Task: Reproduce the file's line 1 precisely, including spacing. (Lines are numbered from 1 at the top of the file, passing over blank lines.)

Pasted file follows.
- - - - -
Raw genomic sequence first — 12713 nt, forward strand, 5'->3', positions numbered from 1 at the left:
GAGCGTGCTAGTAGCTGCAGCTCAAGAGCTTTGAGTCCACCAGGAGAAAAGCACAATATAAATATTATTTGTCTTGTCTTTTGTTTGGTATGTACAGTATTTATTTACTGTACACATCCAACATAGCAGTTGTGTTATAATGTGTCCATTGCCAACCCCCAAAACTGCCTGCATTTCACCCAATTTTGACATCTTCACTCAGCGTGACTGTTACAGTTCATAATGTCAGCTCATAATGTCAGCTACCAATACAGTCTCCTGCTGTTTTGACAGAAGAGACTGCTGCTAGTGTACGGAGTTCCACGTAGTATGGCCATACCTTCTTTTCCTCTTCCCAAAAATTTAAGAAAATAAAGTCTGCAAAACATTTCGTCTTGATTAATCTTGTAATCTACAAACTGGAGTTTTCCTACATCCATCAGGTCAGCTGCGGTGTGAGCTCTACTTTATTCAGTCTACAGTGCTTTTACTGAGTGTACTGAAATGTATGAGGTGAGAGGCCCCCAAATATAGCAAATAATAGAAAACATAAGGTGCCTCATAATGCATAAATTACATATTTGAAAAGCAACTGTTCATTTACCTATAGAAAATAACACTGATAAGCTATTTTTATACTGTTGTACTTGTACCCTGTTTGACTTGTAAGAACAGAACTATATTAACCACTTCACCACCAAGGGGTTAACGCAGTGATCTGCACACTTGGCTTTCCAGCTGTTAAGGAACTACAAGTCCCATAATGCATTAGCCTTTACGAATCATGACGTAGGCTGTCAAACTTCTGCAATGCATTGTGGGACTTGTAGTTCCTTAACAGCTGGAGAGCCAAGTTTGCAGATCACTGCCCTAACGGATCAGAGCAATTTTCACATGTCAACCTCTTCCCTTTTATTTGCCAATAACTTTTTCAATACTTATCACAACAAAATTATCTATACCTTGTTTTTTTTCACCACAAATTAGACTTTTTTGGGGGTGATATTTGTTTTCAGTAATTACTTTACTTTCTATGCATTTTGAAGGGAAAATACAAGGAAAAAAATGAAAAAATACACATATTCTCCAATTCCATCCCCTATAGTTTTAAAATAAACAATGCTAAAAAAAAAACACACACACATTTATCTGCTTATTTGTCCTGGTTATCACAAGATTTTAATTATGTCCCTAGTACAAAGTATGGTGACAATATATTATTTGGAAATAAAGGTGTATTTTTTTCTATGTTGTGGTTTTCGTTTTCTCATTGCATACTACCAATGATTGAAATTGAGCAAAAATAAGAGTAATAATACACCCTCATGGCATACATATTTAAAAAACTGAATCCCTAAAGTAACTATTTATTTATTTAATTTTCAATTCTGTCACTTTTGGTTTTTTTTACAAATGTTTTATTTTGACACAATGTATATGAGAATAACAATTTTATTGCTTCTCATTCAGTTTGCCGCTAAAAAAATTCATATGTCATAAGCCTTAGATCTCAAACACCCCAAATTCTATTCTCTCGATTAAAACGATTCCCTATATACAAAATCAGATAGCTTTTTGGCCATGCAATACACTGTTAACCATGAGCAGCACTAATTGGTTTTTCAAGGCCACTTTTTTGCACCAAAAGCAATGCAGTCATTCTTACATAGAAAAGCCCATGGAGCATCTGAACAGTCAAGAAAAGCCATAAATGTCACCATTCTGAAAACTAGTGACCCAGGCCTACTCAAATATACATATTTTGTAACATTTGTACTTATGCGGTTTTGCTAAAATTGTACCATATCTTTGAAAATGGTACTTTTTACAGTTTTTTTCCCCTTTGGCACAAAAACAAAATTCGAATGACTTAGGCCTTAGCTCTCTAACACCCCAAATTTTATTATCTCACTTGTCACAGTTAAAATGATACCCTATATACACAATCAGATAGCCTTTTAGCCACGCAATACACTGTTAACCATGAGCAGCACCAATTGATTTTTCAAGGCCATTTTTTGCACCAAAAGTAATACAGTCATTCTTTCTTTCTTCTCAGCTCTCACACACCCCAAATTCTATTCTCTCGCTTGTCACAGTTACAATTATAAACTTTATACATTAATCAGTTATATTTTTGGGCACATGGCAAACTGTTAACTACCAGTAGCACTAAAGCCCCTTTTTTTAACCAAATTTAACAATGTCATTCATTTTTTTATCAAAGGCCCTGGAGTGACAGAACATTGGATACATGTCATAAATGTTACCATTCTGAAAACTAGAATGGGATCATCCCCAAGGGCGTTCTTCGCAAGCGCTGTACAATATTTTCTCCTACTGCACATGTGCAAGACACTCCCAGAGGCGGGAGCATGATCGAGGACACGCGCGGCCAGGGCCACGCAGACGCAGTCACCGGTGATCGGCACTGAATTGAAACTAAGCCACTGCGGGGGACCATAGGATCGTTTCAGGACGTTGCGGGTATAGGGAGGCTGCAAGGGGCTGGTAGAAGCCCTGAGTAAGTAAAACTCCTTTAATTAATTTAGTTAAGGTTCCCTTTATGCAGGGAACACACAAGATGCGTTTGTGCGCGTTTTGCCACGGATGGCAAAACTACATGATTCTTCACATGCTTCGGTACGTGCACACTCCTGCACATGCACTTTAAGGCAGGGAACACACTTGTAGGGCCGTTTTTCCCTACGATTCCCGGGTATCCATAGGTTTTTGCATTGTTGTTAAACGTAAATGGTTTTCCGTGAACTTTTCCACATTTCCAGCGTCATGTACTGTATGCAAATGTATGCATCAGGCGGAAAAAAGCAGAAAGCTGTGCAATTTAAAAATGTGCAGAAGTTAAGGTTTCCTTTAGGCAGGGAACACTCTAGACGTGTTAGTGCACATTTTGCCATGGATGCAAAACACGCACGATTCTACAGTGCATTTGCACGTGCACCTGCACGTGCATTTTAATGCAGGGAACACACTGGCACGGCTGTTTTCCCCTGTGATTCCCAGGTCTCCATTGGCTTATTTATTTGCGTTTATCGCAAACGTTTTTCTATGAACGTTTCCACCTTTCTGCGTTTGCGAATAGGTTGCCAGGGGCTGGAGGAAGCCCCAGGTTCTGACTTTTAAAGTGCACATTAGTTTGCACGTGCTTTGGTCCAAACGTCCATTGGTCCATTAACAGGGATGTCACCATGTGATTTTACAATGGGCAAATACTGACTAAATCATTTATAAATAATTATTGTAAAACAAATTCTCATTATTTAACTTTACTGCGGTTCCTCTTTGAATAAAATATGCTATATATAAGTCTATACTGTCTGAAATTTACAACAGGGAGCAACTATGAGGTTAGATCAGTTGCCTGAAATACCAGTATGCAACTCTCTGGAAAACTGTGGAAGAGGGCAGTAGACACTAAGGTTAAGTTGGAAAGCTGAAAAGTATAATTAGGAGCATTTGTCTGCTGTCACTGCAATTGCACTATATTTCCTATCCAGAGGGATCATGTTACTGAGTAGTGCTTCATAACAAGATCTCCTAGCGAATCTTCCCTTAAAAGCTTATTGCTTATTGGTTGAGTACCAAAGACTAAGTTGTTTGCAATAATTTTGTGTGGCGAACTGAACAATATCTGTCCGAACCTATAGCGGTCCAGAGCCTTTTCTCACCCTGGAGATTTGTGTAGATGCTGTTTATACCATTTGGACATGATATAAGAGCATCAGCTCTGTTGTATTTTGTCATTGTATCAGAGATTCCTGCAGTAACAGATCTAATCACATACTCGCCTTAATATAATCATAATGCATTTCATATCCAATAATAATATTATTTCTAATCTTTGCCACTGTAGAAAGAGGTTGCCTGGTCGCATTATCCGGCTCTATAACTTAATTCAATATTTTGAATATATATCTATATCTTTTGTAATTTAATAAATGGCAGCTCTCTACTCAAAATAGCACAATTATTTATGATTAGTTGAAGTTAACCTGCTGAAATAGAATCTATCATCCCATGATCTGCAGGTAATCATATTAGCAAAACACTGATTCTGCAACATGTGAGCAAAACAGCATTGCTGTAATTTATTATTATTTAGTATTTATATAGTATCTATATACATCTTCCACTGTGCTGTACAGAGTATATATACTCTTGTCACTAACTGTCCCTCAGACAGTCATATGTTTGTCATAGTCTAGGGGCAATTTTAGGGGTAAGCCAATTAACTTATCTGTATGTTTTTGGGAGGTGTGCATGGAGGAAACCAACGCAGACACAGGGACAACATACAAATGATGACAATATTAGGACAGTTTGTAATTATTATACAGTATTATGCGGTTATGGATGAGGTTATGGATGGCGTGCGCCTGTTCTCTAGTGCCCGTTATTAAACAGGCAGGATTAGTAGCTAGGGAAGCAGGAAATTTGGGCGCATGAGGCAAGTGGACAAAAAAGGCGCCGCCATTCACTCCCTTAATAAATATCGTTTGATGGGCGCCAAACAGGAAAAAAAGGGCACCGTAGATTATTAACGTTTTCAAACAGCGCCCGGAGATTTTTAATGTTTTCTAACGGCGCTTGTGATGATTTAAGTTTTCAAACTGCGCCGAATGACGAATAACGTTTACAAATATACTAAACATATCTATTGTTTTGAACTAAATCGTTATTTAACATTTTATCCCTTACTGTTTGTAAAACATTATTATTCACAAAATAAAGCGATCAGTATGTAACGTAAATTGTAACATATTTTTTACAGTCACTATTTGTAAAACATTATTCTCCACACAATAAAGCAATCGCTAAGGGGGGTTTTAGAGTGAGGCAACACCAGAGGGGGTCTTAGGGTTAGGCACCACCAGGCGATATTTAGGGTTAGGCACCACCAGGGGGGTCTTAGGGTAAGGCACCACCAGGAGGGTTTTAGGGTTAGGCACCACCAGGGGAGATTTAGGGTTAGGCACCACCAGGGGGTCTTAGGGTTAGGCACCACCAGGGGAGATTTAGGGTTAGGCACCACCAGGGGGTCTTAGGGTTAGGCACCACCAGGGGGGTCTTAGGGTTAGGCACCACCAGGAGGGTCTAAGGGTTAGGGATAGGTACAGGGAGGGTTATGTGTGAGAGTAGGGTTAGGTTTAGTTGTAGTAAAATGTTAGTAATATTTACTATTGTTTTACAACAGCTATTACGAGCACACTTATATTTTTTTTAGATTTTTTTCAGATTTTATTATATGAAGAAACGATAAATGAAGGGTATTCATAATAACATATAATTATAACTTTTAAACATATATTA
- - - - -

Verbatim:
Raw genomic sequence first — 12713 nt, forward strand, 5'->3', positions numbered from 1 at the left: